June 10, 2010

Motors be damned

(NOW HEAR THIS: They’re letting John Vigor out of his cage for three whole weeks. This is his last column until Monday July 5. Meanwhile, this is your chance to browse through 259 past columns listed over there on the right. Good stuff, believe me. Ration yourself to 10 a day.)

I OFTEN THINK of the late Hal Roth as a kindred spirit. Like me, he was always content to dawdle along at a couple of knots if the wind went light. He wasn’t one to start the engine when his speed dropped below 5 knots, as so many sailors do today. When he was sailing around the wine-dark seas of the Mediterranean in the wake of Ulysses, he once took 6 hours to cover 15 miles in Greece — an average of 2 1/2 knots.

Like him, I grew up in an era when sailors actually sailed. The grumpy old salts I learned from frowned upon anybody who switched on an auxiliary engine just because there was no wind. I was actually quite shocked when an American yacht came past me once on a passage around the bottom of Africa. He was actually motor-sailing, and he didn’t look at all guilty about it. We were making a knot-and-a-half and he was making six. Such bad taste, I thought.

On another occasion I was sailing from the British Virgin Islands to Fort Lauderdale when two American sailboats, Pendragon and Escudo, came motoring past our 30-footer in mid-ocean. They were talking about us on VHF. They couldn’t understand why we weren’t motoring in the very light air. There was a lot of discussion about how much ice their freezers were making, with their engines running all the time.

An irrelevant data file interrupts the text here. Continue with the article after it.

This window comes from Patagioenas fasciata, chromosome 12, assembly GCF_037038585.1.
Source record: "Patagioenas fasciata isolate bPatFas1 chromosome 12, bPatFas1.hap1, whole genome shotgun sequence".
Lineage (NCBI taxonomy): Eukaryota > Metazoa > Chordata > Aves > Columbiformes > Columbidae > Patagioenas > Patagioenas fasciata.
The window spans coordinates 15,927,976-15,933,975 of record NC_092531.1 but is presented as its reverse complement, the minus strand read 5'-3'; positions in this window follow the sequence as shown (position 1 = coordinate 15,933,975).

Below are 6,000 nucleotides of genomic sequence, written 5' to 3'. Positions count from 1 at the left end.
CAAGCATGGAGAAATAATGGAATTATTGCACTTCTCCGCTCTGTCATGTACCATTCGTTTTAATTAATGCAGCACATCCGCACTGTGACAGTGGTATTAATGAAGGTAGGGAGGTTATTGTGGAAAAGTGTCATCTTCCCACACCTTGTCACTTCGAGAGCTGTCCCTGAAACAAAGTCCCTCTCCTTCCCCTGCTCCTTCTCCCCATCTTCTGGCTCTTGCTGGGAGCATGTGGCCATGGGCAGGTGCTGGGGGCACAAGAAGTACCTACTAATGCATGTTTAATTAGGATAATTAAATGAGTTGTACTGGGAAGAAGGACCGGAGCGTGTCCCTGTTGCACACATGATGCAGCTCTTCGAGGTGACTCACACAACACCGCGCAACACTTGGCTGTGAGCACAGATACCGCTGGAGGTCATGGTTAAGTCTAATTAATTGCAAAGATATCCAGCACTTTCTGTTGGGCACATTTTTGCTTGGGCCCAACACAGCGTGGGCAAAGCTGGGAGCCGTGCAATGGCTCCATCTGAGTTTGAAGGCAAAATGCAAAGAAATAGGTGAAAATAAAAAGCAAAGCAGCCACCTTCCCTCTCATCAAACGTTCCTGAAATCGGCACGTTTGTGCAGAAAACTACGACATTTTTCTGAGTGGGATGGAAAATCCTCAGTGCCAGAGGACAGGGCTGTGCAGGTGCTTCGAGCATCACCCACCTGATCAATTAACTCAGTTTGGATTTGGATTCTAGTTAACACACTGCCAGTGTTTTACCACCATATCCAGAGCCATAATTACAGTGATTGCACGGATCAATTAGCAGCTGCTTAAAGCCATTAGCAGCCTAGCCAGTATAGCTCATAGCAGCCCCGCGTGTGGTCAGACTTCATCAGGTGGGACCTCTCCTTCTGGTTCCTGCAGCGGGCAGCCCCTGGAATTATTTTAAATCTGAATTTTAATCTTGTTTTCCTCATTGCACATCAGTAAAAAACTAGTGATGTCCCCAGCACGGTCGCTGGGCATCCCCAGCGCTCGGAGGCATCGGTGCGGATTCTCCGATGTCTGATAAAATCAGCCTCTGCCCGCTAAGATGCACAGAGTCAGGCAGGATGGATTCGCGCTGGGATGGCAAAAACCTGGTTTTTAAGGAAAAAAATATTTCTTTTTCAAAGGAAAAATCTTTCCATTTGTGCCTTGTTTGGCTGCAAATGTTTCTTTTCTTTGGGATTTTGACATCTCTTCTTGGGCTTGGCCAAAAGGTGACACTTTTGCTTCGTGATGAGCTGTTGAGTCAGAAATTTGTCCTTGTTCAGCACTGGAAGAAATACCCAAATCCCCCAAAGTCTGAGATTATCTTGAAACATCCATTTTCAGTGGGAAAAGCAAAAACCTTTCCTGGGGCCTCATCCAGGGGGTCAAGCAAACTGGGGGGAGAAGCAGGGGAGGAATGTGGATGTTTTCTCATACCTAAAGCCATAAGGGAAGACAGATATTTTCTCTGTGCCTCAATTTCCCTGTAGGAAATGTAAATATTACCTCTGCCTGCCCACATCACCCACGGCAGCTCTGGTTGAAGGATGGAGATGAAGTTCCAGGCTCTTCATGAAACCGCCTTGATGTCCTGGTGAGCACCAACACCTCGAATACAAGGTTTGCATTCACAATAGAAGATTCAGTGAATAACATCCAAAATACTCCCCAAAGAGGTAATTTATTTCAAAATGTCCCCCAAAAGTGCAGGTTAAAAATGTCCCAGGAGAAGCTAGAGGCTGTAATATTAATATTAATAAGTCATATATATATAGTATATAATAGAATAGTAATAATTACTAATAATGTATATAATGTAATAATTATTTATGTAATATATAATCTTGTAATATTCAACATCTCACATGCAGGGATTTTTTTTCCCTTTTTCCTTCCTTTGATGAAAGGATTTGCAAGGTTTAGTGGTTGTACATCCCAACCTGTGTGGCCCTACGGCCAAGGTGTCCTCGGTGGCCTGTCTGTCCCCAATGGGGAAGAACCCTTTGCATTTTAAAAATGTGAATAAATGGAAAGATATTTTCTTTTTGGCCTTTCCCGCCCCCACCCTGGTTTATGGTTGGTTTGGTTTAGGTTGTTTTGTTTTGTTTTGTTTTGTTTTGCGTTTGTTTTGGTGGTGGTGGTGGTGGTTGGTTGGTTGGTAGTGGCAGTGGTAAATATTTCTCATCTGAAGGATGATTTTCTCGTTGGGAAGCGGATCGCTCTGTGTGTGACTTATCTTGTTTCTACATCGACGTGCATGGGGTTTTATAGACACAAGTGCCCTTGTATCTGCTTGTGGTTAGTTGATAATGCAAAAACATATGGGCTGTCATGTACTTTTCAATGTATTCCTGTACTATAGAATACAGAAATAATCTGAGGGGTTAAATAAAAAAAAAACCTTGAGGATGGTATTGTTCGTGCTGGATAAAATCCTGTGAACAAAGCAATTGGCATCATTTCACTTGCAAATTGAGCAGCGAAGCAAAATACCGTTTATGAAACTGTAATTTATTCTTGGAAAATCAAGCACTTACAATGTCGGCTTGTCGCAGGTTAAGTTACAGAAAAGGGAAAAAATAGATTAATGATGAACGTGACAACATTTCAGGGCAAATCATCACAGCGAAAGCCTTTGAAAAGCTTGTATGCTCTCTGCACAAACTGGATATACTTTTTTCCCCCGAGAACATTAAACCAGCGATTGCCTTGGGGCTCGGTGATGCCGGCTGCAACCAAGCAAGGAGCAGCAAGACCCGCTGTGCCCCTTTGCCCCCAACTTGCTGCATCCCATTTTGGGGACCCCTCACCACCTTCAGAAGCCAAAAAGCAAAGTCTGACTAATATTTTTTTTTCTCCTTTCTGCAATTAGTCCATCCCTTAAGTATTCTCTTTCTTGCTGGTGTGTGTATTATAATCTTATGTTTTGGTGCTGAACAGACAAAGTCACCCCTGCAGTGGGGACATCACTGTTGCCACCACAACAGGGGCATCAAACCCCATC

When the wind hauled aft we were able to raise our twin running jibs. “Well, whaddya know?” said the radio. “The guy’s got his spinnaker up at last.”

“Yeah, slow thinker,” came the reply.

We thought they were very rude. I contemplated hitting back at them on the VHF with some powerful invective or some scornful, withering sarcasm, but in the end we held our tongues and slid over the calm waters leading to the Bahamas in stately silence, as all decent sailors should. Motors be damned.

Today’s Thought
One of the greatest sounds of them all—and to me it is a sound—is utter, complete silence.
— André Kostelanetz

Boaters’ Rules of Thumb #63
Electrical wiring. In general, electrical wiring for boats should be tinned and should have at least 20 strands in each wire to absorb flexing and vibration. The insulation should contain no paper or fabric.

Tailpiece
“What’s Monica’s last name?”
“Monica who?”

2 comments:

jc luddite said...

this has no connection to this post but a earlier post(May 9, 2010
Please call it quits ). please see the following link concerning Abby Sunderland;

http://www.petethomasoutdoors.com/2010/06/abby-sunderland-believed-to-still-be-on-her-sailboat.html

Anonymous said...

Sweet. I always thought it was called sailing for a reason.

Russ